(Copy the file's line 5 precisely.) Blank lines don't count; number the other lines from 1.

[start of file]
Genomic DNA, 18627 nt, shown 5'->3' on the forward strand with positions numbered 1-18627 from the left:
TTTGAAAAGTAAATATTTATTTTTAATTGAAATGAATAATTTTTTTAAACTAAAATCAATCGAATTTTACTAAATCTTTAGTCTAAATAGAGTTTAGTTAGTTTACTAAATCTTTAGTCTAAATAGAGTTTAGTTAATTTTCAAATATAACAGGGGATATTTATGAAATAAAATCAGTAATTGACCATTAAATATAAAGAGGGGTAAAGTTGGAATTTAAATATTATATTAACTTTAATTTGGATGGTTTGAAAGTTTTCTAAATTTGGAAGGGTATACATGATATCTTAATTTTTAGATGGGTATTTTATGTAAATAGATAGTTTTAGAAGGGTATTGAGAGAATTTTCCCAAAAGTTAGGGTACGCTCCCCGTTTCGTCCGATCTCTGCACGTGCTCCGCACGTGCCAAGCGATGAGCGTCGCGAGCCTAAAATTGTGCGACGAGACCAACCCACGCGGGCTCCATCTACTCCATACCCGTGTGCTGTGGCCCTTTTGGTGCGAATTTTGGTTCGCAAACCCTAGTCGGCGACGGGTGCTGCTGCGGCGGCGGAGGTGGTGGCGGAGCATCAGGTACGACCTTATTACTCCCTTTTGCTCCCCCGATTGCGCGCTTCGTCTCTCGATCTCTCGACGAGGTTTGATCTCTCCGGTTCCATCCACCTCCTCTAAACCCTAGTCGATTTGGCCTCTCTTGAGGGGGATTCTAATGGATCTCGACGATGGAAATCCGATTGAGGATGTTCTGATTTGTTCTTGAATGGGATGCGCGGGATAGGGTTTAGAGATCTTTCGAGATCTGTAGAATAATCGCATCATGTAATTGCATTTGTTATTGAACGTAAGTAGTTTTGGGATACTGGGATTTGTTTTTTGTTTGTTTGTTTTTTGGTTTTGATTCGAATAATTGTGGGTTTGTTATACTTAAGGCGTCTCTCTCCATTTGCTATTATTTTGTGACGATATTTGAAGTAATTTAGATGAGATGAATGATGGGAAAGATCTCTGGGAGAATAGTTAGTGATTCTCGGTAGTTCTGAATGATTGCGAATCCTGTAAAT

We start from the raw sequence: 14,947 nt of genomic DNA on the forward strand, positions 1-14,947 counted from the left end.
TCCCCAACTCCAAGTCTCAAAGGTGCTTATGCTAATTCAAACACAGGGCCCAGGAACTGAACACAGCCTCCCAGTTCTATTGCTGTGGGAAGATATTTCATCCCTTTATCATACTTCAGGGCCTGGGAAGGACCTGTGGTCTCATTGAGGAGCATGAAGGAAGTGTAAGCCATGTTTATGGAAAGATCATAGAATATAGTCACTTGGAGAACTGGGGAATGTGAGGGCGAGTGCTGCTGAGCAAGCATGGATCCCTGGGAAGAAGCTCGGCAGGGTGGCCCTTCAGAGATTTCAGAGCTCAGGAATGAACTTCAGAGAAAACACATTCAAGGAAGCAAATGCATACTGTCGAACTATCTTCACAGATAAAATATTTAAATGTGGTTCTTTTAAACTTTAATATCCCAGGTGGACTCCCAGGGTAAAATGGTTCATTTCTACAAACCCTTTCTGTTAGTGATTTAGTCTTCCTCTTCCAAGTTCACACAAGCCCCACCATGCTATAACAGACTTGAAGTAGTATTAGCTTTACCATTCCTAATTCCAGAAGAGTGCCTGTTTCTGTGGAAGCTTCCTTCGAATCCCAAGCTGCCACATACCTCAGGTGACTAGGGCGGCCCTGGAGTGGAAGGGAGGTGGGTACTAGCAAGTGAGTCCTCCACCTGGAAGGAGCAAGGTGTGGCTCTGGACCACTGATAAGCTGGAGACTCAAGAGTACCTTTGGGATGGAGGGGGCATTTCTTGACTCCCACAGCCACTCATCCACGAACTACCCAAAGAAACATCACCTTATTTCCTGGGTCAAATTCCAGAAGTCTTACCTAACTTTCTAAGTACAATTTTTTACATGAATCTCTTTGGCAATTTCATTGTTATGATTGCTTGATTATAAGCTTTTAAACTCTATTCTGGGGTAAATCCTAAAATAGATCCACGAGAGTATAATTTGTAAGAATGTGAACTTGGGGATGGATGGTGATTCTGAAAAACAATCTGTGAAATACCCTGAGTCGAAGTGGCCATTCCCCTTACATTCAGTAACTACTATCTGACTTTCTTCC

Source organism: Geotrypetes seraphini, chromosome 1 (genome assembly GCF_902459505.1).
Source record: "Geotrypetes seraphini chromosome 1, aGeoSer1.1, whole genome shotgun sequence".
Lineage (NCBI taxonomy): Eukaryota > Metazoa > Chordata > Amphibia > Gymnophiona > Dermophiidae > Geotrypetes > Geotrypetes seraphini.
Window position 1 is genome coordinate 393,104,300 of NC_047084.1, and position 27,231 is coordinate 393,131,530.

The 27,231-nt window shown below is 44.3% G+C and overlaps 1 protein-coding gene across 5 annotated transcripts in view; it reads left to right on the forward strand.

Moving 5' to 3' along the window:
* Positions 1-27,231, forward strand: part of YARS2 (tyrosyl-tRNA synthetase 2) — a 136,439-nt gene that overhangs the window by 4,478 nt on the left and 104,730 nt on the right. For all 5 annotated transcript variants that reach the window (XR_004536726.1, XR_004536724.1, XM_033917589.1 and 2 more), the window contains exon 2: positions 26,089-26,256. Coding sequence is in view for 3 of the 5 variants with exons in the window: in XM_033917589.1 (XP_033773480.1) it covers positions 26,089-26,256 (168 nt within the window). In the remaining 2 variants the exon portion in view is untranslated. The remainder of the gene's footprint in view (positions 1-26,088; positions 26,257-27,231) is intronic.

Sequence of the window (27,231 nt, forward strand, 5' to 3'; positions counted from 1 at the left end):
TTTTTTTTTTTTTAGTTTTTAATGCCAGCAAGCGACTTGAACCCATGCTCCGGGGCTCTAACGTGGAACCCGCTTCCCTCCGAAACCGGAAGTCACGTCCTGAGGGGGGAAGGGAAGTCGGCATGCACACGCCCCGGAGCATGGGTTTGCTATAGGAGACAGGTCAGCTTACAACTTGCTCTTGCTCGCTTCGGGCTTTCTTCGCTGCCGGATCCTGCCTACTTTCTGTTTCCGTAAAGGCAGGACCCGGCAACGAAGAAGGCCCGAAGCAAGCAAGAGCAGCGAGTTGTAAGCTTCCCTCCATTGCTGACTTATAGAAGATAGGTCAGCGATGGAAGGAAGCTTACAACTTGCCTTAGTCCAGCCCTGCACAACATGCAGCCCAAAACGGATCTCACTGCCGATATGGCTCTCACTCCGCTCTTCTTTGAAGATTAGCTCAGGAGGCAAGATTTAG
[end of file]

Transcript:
Source organism: Geotrypetes seraphini, chromosome 1 (genome assembly GCF_902459505.1).